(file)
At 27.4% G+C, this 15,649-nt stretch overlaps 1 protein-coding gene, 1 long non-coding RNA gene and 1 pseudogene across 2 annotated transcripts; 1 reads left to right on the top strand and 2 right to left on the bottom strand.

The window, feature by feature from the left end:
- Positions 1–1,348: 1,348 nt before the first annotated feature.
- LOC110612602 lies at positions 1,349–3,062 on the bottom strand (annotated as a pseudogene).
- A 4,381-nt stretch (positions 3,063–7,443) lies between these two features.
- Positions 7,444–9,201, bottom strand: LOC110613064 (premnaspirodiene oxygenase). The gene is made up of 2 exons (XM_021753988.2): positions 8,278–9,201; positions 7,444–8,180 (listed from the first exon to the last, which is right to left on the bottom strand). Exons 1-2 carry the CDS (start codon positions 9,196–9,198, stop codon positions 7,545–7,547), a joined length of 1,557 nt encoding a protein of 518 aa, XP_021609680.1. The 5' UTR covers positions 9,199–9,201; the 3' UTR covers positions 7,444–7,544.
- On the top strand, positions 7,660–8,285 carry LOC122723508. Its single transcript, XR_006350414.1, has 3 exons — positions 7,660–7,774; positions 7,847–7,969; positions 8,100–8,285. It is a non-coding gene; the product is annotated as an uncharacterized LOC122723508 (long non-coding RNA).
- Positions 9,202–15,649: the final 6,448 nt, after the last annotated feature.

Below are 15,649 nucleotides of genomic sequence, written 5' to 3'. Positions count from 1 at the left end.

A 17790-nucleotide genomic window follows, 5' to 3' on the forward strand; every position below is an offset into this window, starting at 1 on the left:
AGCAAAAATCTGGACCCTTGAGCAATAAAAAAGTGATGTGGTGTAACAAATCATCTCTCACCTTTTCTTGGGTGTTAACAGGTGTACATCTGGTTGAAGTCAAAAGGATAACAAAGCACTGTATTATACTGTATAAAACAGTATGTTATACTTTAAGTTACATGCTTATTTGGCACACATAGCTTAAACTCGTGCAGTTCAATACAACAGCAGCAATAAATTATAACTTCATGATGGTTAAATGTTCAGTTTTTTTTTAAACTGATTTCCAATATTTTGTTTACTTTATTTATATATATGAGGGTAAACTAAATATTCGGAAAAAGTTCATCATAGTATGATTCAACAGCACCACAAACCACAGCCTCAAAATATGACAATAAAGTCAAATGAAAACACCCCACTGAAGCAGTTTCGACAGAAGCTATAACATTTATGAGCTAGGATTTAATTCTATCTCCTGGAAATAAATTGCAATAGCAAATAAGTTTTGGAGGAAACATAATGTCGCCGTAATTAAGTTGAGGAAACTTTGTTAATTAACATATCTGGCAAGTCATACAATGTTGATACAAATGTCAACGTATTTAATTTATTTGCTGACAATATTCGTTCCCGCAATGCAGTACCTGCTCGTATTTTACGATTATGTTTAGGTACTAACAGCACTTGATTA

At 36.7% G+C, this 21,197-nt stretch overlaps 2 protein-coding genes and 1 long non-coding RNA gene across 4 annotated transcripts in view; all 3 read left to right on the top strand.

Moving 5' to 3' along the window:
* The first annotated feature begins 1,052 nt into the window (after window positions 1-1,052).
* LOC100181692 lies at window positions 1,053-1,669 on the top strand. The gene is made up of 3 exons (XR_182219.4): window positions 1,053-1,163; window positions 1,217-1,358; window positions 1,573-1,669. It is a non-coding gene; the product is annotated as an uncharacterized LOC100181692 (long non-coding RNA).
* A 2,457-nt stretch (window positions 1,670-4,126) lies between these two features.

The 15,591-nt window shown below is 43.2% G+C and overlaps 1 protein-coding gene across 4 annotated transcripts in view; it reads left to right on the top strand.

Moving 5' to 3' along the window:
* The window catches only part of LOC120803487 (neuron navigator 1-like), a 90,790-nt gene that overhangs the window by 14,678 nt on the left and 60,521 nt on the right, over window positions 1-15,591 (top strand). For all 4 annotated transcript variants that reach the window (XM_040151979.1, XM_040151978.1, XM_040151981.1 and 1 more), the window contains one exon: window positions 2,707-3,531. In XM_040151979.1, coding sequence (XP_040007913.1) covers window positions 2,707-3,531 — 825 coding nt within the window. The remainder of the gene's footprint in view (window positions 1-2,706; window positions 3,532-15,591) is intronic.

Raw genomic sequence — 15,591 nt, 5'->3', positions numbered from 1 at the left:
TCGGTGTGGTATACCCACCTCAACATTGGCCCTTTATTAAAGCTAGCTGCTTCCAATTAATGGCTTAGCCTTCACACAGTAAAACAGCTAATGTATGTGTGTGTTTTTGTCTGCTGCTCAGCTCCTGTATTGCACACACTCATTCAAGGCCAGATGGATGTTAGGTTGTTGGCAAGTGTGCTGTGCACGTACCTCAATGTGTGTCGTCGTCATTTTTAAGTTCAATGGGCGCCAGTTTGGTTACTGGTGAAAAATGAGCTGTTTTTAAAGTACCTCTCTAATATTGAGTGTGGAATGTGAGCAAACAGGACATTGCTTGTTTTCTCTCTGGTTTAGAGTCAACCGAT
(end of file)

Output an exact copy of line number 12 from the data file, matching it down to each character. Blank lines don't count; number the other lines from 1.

At 36.7% G+C, this 21,197-nt stretch overlaps 2 protein-coding genes and 1 long non-coding RNA gene across 4 annotated transcripts in view; all 3 read left to right on the top strand.